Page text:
Welcome to our Blog. Inspiration, updates and industry trends from the team at Landscaping Solutions.
Landscaping Solutions MD Ben West reminds us of the beneficial impact we can have on a garden’s biodiversity with thoughtful intervention.
An example of a biodiverse garden by Landscaping Solutions.
Hypericum perforatum, or ‘St John’s Wort’, is a common wildflower used traditionally as a wound herb and more recently as a treatment for depression or a general tonic for lifting the spirits. The plant is named after John the Baptist who is said to have been born six months before Jesus of Nazareth on 24 June and is venerated in the Christian faith as the one who prepared the way for Christ the Redeemer to carry out his work.
The common wildflower Hypericum perforatum, or ‘St John’s Wort’.
How fitting, then, that on St John’s Day I had the most uplifting and redeeming experience of an otherwise tumultuous year when I tuned in to an online lecture by Fergus Garrett on the subject of biodiversity at Great Dixter House in Sussex. I came away healed, hopeful and with a sense that his vision could prepare the ground for our work as ‘regenerative gardeners’.
Between 2017 and 2019, Fergus commissioned a biodiversity audit of the Dixter estate in order to confirm his hunch that the gardens represented a special place for wildlife and inform his team of how best to manage the land going forward. The audit uncovered a range of interesting findings, the most important, in my opinion, being the discovery that the abundance and variety of life in and around the house and gardens outweighed that of the estate’s hedgerows, meadows, woods and farmland.
The gardens harbour a number of nationally rare and scarce bees, wasps, hoverflies, moths and spiders. One of the ecologists proclaimed the gardens to be one of the most biologically rich sites he had studied in 30 years of surveying. So, what are they doing right at Dixter?
In my last article for the Landscaping Solutions blog, I wrote of the University of Sheffield’s ‘BUGS’ project which studied factors influencing biodiversity in gardens. The BUGS team discovered a number of recurring garden features which increased the quantity and variety of species. All these features are present at Dixter. There is an emphasis on refraining from chemical use and over-zealous mowing. Composting is championed, along with the creation of brash piles and provision of standing dead wood.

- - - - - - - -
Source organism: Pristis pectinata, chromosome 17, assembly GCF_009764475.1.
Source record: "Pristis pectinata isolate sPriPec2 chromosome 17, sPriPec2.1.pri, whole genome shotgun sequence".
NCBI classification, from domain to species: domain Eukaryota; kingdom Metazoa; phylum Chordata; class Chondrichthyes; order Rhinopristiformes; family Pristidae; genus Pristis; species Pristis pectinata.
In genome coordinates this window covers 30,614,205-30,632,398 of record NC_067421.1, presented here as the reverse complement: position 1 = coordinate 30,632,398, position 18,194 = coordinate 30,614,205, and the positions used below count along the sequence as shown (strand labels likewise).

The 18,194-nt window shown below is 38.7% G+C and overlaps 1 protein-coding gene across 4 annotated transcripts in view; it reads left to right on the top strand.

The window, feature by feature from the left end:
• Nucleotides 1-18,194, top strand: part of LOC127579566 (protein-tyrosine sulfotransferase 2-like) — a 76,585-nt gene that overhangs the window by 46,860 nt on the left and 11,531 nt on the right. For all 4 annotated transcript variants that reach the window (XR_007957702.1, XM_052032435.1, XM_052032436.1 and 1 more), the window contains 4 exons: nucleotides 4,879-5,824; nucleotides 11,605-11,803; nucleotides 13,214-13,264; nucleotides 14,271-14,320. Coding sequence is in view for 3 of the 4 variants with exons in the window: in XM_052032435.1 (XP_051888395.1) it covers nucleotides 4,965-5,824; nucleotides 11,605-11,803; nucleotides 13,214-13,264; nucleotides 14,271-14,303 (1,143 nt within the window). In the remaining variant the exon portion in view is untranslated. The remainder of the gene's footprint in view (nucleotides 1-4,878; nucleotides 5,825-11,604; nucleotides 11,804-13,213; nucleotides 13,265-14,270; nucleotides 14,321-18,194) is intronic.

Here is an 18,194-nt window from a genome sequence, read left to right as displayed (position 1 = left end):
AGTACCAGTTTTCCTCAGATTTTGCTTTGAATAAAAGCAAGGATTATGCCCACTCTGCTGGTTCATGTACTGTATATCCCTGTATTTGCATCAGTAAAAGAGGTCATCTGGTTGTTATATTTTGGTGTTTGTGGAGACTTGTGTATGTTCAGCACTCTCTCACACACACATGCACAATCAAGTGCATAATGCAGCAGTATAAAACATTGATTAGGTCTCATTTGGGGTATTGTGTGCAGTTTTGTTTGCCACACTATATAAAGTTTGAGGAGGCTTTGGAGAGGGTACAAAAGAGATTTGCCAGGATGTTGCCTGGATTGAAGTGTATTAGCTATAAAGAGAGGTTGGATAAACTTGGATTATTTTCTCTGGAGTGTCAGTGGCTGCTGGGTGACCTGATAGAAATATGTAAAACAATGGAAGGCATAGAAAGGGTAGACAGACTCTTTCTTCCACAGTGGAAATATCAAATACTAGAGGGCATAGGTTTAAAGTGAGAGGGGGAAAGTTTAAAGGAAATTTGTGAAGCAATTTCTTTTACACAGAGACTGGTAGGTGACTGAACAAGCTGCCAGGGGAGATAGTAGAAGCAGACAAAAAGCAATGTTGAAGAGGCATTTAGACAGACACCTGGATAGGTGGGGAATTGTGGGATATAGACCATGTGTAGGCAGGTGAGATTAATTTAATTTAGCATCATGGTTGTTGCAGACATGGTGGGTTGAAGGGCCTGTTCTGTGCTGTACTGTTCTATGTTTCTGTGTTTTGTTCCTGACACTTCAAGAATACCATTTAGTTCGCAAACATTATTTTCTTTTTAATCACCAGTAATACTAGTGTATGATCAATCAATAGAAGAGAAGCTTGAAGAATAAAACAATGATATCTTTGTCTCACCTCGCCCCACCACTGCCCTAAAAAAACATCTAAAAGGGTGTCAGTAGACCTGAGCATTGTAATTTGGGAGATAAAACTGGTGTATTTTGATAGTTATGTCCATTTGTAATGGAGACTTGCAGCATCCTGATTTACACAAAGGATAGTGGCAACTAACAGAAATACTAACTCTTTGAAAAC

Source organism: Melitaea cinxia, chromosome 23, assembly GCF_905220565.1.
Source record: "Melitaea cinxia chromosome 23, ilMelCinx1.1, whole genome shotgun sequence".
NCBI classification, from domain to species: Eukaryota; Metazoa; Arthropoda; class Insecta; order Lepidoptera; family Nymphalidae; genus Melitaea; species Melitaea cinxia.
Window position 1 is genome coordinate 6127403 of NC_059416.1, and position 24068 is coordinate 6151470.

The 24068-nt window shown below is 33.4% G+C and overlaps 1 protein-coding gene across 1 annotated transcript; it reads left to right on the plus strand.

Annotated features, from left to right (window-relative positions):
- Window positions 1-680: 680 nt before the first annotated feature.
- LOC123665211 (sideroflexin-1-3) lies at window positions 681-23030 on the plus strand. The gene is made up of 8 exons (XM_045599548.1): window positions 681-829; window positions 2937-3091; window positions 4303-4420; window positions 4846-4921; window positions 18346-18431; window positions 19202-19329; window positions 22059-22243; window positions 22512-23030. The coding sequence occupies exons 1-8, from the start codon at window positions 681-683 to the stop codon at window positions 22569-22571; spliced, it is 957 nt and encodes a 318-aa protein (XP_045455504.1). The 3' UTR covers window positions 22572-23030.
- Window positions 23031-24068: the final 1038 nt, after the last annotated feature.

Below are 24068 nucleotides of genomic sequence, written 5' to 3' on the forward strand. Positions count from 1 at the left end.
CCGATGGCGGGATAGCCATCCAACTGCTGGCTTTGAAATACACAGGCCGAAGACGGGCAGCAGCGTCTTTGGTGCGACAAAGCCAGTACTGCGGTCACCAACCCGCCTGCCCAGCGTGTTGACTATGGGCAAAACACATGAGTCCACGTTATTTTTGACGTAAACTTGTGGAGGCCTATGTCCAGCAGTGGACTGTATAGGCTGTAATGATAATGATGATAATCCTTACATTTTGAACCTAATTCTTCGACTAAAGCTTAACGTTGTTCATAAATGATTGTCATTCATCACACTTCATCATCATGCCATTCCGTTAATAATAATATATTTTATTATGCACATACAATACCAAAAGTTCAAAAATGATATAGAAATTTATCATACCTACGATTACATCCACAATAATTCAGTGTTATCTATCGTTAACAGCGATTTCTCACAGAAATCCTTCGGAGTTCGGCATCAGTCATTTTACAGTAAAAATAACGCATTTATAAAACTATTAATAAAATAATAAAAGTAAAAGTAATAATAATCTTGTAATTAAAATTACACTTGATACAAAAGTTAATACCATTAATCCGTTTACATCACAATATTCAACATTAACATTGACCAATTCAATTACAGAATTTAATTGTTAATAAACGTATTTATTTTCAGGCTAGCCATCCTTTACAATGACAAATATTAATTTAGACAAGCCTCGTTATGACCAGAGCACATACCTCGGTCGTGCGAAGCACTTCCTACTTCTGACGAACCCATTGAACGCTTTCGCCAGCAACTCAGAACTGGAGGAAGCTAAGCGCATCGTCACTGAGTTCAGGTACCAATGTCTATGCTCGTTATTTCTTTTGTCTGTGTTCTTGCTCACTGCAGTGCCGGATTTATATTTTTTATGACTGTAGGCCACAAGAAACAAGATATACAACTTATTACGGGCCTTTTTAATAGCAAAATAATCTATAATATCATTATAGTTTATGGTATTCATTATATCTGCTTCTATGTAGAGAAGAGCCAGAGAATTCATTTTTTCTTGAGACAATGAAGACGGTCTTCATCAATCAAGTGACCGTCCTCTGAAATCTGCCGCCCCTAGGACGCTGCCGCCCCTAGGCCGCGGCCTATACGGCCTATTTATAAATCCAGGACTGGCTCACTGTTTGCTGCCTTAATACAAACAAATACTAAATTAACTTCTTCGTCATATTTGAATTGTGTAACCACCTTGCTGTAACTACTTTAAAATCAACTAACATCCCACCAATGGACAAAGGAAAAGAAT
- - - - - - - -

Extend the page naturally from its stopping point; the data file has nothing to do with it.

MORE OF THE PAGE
Ponds, water courses and a little untidiness not only add an aesthetic charm but also provide a practical habitat for wildlife.
The garden is famous for its successional planting providing early spring flowering fruit trees, a long-lasting summer mix of natives and exotics and diverse late season pollen and nectar sources. Hard structures have lots of nooks and crannies in which insects, birds and mammals can find shelter and raise young. Ponds and water courses are present and, crucially, there is recognition that ‘untidiness’ adds aesthetic charm as well as practical habitat.
The garden at Dixter is a dynamic and intensely managed landscape in a constant state of change. Man-made change. There is a pervading sense that, for wildlife to thrive, human intervention should be kept to a minimum. The hand of man is generally thought to be a destructive one. However, Dixter highlights humanity’s beneficial influence on the health of the planet and how thoughtful horticulture has a key role in improving biodiversity.
It’s easy to dismiss mankind as a plague on the face of the planet, but examples like Dixter remind us of the positive nature of our position in the web of life and how important gardens and gardeners are to how the picture might pan out. Which impressions will we choose to leave on the canvas of the twenty-first century? The current background is a Turneresque tempest. Will we overlay this with a depiction of the gates of hell or the Garden of Eden? The choice is ours.